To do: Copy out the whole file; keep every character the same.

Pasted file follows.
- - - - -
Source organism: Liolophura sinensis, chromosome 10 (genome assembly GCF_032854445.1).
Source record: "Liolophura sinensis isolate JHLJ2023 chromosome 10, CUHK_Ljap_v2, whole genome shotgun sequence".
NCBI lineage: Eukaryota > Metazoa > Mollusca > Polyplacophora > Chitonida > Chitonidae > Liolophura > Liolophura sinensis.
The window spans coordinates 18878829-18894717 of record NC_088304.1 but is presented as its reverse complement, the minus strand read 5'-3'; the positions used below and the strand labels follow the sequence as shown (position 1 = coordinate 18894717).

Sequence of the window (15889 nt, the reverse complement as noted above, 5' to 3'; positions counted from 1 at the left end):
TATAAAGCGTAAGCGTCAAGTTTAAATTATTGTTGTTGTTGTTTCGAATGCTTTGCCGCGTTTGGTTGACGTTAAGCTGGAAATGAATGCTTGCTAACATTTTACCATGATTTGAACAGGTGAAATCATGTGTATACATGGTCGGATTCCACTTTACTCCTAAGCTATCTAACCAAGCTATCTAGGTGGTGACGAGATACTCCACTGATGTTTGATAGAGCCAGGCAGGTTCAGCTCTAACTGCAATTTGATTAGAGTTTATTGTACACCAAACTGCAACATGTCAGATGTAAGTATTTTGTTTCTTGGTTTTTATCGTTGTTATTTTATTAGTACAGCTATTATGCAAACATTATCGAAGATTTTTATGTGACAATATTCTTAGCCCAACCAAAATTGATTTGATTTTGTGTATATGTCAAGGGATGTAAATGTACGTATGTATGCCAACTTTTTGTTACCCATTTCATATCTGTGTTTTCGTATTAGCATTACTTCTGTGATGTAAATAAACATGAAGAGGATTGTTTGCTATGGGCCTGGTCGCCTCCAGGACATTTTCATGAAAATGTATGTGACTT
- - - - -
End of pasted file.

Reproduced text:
Source organism: Liolophura sinensis, chromosome 10 (genome assembly GCF_032854445.1).
Source record: "Liolophura sinensis isolate JHLJ2023 chromosome 10, CUHK_Ljap_v2, whole genome shotgun sequence".
NCBI lineage: Eukaryota > Metazoa > Mollusca > Polyplacophora > Chitonida > Chitonidae > Liolophura > Liolophura sinensis.
The window spans coordinates 18878829-18894717 of record NC_088304.1 but is presented as its reverse complement, the minus strand read 5'-3'; the positions used below and the strand labels follow the sequence as shown (position 1 = coordinate 18894717).

Sequence of the window (15889 nt, the reverse complement as noted above, 5' to 3'; positions counted from 1 at the left end):
TATAAAGCGTAAGCGTCAAGTTTAAATTATTGTTGTTGTTGTTTCGAATGCTTTGCCGCGTTTGGTTGACGTTAAGCTGGAAATGAATGCTTGCTAACATTTTACCATGATTTGAACAGGTGAAATCATGTGTATACATGGTCGGATTCCACTTTACTCCTAAGCTATCTAACCAAGCTATCTAGGTGGTGACGAGATACTCCACTGATGTTTGATAGAGCCAGGCAGGTTCAGCTCTAACTGCAATTTGATTAGAGTTTATTGTACACCAAACTGCAACATGTCAGATGTAAGTATTTTGTTTCTTGGTTTTTATCGTTGTTATTTTATTAGTACAGCTATTATGCAAACATTATCGAAGATTTTTATGTGACAATATTCTTAGCCCAACCAAAATTGATTTGATTTTGTGTATATGTCAAGGGATGTAAATGTACGTATGTATGCCAACTTTTTGTTACCCATTTCATATCTGTGTTTTCGTATTAGCATTACTTCTGTGATGTAAATAAACATGAAGAGGATTGTTTGCTATGGGCCTGGTCGCCTCCAGGACATTTTCATGAAAATGTATGTGACTT